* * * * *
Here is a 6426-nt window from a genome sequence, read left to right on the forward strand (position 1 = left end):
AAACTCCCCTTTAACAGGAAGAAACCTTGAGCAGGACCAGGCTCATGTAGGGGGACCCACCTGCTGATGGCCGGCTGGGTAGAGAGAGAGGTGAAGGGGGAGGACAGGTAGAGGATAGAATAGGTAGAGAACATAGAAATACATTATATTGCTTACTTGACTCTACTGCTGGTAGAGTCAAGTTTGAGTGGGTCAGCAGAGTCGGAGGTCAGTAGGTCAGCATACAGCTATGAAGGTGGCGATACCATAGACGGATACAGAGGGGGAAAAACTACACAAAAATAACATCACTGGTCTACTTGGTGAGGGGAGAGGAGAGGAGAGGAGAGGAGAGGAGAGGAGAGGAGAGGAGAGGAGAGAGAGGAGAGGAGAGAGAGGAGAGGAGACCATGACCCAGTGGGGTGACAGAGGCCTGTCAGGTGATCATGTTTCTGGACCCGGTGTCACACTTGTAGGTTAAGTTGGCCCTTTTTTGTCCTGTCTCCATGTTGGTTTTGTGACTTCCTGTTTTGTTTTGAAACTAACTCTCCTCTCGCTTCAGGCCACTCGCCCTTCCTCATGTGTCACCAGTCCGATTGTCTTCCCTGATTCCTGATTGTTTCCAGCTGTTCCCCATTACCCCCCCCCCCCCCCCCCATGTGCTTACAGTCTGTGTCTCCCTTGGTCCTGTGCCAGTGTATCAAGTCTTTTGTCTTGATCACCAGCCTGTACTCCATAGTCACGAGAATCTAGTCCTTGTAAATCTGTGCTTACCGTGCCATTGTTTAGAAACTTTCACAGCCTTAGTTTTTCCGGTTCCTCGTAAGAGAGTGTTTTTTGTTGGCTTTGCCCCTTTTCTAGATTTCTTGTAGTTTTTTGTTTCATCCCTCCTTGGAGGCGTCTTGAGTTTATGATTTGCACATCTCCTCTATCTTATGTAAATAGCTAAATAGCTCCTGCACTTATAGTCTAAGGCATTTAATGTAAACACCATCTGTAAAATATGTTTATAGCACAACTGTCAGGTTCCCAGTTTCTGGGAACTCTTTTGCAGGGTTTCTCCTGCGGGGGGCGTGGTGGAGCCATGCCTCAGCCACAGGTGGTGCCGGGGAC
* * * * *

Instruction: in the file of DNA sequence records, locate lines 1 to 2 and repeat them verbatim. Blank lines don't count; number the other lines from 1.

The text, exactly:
Here is a 6426-nt window from a genome sequence, read left to right on the forward strand (position 1 = left end):
AAACTCCCCTTTAACAGGAAGAAACCTTGAGCAGGACCAGGCTCATGTAGGGGGACCCACCTGCTGATGGCCGGCTGGGTAGAGAGAGAGGTGAAGGGGGAGGACAGGTAGAGGATAGAATAGGTAGAGAACATAGAAATACATTATATTGCTTACTTGACTCTACTGCTGGTAGAGTCAAGTTTGAGTGGGTCAGCAGAGTCGGAGGTCAGTAGGTCAGCATACAGCTATGAAGGTGGCGATACCATAGACGGATACAGAGGGGGAAAAACTACACAAAAATAACATCACTGGTCTACTTGGTGAGGGGAGAGGAGAGGAGAGGAGAGGAGAGGAGAGGAGAGGAGAGGAGAGGAGAGAGAGGAGAGGAGAGAGAGGAGAGGAGACCATGACCCAGTGGGGTGACAGAGGCCTGTCAGGTGATCATGTTTCTGGACCCGGTGTCACACTTGTAGGTTAAGTTGGCCCTTTTTTGTCCTGTCTCCATGTTGGTTTTGTGACTTCCTGTTTTGTTTTGAAACTAACTCTCCTCTCGCTTCAGGCCACTCGCCCTTCCTCATGTGTCACCAGTCCGATTGTCTTCCCTGATTCCTGATTGTTTCCAGCTGTTCCCCATTACCCCCCCCCCCCCCCCCCATGTGCTTACAGTCTGTGTCTCCCTTGGTCCTGTGCCAGTGTATCAAGTCTTTTGTCTTGATCACCAGCCTGTACTCCATAGTCACGAGAATCTAGTCCTTGTAAATCTGTGCTTACCGTGCCATTGTTTAGAAACTTTCACAGCCTTAGTTTTTCCGGTTCCTCGTAAGAGAGTGTTTTTTGTTGGCTTTGCCCCTTTTCTAGATTTCTTGTAGTTTTTTGTTTCATCCCTCCTTGGAGGCGTCTTGAGTTTATGATTTGCACATCTCCTCTATCTTATGTAAATAGCTAAATAGCTCCTGCACTTATAGTCTAAGGCATTTAATGTAAACACCATCTGTAAAATATGTTTATAGCACAACTGTCAGGTTCCCAGTTTCTGGGAACTCTTTTGCAGGGTTTCTCCTGCGGGGGGCGTGGTGGAGCCATGCCTCAGCCACAGGTGGTGCCGGGGAC